Peace Corps Announces Expanded Polio Eradication Efforts
September 27, 2000Director Mark Schneider Addresses the United Nations Global Polio Partners Summit
Washington, D.C., September 27, 2000 - Peace Corps Director Mark L. Schneider announced that the Peace Corps will increase efforts to help achieve the World Health Organization's goal of eradicating polio in nearly half of the remaining 30 polio-endemic countries by 2005. Schneider made this announcement when he addressed the United Nations Summit of Global Polio Partners held today in New York City.
"The remaining presence of polio in 30 countries in 1999 demonstrates the need to reenergize our commitment to surveillance, monitoring and community participation in effective immunization programs," said Schneider. "This is why I am pleased to announce today that Peace Corps volunteers will expand our collaboration in polio-endemic countries with the World Health Organization, UNICEF, Center for Disease Control, Rotary International, and other organizations that are leading the polio-eradication effort until the goal of global eradication is achieved."
Peace Corps volunteers currently are in 14 of the 30 countries with endemic polio identified by the World Health Organization in 1999. These countries include: Bangladesh, Benin, Burkina Faso, Cameroon, Cote d'Ivoire, Gabon, Ghana, Guinea, the Gambia, Mali, Nepal, Niger, Senegal and Togo.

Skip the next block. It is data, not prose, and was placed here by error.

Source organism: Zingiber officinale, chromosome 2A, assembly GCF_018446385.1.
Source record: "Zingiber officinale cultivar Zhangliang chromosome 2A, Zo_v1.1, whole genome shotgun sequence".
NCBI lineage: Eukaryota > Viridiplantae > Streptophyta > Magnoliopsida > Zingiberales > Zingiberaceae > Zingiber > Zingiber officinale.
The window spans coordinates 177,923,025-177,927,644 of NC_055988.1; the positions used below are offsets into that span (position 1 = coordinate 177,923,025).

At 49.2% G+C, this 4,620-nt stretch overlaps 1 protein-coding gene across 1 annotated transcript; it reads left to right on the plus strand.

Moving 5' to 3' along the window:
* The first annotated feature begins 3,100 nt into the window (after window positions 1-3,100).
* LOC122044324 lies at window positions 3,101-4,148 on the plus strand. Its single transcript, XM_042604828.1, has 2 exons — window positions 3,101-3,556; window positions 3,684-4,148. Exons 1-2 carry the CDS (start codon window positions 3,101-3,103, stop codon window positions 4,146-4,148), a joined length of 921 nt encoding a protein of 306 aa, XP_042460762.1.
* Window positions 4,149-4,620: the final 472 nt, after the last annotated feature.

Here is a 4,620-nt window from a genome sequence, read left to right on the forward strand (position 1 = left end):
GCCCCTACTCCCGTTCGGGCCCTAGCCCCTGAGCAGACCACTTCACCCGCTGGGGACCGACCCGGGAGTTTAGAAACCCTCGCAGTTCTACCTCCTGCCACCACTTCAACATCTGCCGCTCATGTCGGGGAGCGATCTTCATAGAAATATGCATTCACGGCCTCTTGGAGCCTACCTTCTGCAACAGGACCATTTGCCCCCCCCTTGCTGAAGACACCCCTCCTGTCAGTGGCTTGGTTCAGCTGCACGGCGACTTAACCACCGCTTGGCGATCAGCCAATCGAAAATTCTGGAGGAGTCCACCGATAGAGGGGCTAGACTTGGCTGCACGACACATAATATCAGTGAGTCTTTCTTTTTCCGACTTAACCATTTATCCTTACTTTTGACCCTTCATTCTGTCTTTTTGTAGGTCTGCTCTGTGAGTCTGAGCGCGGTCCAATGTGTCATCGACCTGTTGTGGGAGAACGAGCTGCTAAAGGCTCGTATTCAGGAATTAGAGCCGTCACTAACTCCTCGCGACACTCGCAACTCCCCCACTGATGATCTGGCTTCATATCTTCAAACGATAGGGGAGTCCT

As part of the Peace Corps' expanded polio eradication efforts, volunteers in these countries will coordinate activities for National Immunization Days, encourage people in their communities to have children immunized against polio, develop appropriate health information about polio immunization, and help local offices of ministries of health and local government organizations to develop and manage polio eradication plans. Twenty percent of all Peace Corps volunteers, approximately 1,400 volunteers, are working in health projects around the world.
Schneider joined Secretary-General of the United Nations Kofi Annan, along with other health, humanitarian and business leaders at this historic summit in a final countdown to reach a polio-free world by 2005. Other speakers included Carol Bellamy, a former director of the Peace Corps and executive director of the United Nations Children's Fund, Ted Turner, chair of the UN Foundation and vice chairman of Time-Warner, Inc., Donna Shalala, secretary of Health and Human Services, Gro Harlem Brundtland, director-general of the World Health Organization, Frank Devlyn, president of Rotary International, and Mia Farrow, UNICEF special representative.
Currently, there are more than 7,000 Peace Corps volunteers serving in 76 countries around the world working to help fight hunger, bring clean water to communities, teach children, start new businesses and stop the spread of HIV/AIDS. Since 1961, more than 161,000 Americans have joined the Peace Corps and have served in 134 countries worldwide.